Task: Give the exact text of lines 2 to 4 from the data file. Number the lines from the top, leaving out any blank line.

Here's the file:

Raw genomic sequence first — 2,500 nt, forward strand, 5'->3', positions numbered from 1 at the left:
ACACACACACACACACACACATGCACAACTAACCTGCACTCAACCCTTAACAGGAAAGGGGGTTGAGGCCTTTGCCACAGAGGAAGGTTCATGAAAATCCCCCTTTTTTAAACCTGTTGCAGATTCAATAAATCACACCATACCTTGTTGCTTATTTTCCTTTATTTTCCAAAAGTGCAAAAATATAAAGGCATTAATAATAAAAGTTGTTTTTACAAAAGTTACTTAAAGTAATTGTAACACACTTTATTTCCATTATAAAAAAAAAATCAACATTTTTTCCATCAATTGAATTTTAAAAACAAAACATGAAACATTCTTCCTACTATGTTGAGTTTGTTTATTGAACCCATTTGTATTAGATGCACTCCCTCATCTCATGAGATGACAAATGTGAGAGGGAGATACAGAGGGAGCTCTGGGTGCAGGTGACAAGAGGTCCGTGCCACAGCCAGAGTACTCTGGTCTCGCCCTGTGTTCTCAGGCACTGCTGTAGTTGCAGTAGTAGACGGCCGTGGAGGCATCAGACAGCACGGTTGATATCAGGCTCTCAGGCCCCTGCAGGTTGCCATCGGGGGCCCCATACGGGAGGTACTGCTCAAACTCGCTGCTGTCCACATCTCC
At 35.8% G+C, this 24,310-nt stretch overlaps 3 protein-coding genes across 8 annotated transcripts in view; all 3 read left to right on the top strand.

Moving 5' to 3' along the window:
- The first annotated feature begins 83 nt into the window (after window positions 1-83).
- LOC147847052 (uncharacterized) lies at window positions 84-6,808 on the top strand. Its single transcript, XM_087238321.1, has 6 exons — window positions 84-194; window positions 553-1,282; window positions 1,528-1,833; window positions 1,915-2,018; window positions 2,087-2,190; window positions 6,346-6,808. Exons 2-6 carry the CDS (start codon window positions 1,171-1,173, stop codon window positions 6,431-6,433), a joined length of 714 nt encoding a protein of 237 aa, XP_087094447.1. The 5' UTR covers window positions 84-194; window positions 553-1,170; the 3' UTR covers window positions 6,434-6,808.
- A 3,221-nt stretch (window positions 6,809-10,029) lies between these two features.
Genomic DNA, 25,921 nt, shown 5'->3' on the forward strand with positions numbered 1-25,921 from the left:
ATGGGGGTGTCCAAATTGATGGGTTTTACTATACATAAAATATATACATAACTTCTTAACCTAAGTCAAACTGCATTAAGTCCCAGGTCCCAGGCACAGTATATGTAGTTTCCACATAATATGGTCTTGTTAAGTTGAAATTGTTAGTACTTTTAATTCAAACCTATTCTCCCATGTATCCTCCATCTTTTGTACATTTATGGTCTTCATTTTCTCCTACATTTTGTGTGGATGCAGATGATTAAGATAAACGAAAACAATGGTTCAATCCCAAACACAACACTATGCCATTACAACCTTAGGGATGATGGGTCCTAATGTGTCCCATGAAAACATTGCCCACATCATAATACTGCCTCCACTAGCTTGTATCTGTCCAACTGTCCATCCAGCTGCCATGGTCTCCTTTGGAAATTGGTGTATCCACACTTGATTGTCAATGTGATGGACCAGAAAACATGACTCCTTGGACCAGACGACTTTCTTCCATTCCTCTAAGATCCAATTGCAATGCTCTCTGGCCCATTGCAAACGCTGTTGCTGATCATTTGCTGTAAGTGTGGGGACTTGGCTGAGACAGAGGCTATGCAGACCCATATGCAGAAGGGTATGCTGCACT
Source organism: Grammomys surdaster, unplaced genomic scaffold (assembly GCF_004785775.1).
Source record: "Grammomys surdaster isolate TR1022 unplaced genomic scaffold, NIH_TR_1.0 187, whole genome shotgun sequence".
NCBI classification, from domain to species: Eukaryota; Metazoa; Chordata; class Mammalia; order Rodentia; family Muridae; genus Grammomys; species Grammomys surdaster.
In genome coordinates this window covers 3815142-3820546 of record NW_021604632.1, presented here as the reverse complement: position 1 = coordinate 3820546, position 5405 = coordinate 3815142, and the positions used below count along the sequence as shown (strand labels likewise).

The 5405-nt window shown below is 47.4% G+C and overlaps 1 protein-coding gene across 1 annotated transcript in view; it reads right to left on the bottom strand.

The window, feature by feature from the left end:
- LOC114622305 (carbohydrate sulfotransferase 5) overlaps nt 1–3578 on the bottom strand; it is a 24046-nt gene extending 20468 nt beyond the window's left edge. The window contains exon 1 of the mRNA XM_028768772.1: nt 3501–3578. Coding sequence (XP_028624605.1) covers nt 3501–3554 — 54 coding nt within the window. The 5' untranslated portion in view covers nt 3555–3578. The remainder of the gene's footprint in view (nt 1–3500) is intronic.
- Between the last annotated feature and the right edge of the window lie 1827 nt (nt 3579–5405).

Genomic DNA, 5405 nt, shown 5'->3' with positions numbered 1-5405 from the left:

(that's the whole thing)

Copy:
ACACACACACACACACACACATGCACAACTAACCTGCACTCAACCCTTAACAGGAAAGGGGGTTGAGGCCTTTGCCACAGAGGAAGGTTCATGAAAATCCCCCTTTTTTAAACCTGTTGCAGATTCAATAAATCACACCATACCTTGTTGCTTATTTTCCTTTATTTTCCAAAAGTGCAAAAATATAAAGGCATTAATAATAAAAGTTGTTTTTACAAAAGTTACTTAAAGTAATTGTAACACACTTTATTTCCATTATAAAAAAAAAATCAACATTTTTTCCATCAATTGAATTTTAAAAACAAAACATGAAACATTCTTCCTACTATGTTGAGTTTGTTTATTGAACCCATTTGTATTAGATGCACTCCCTCATCTCATGAGATGACAAATGTGAGAGGGAGATACAGAGGGAGCTCTGGGTGCAGGTGACAAGAGGTCCGTGCCACAGCCAGAGTACTCTGGTCTCGCCCTGTGTTCTCAGGCACTGCTGTAGTTGCAGTAGTAGACGGCCGTGGAGGCATCAGACAGCACGGTTGATATCAGGCTCTCAGGCCCCTGCAGGTTGCCATCGGGGGCCCCATACGGGAGGTACTGCTCAAACTCGCTGCTGTCCACATCTCC
At 35.8% G+C, this 24,310-nt stretch overlaps 3 protein-coding genes across 8 annotated transcripts in view; all 3 read left to right on the top strand.

Moving 5' to 3' along the window: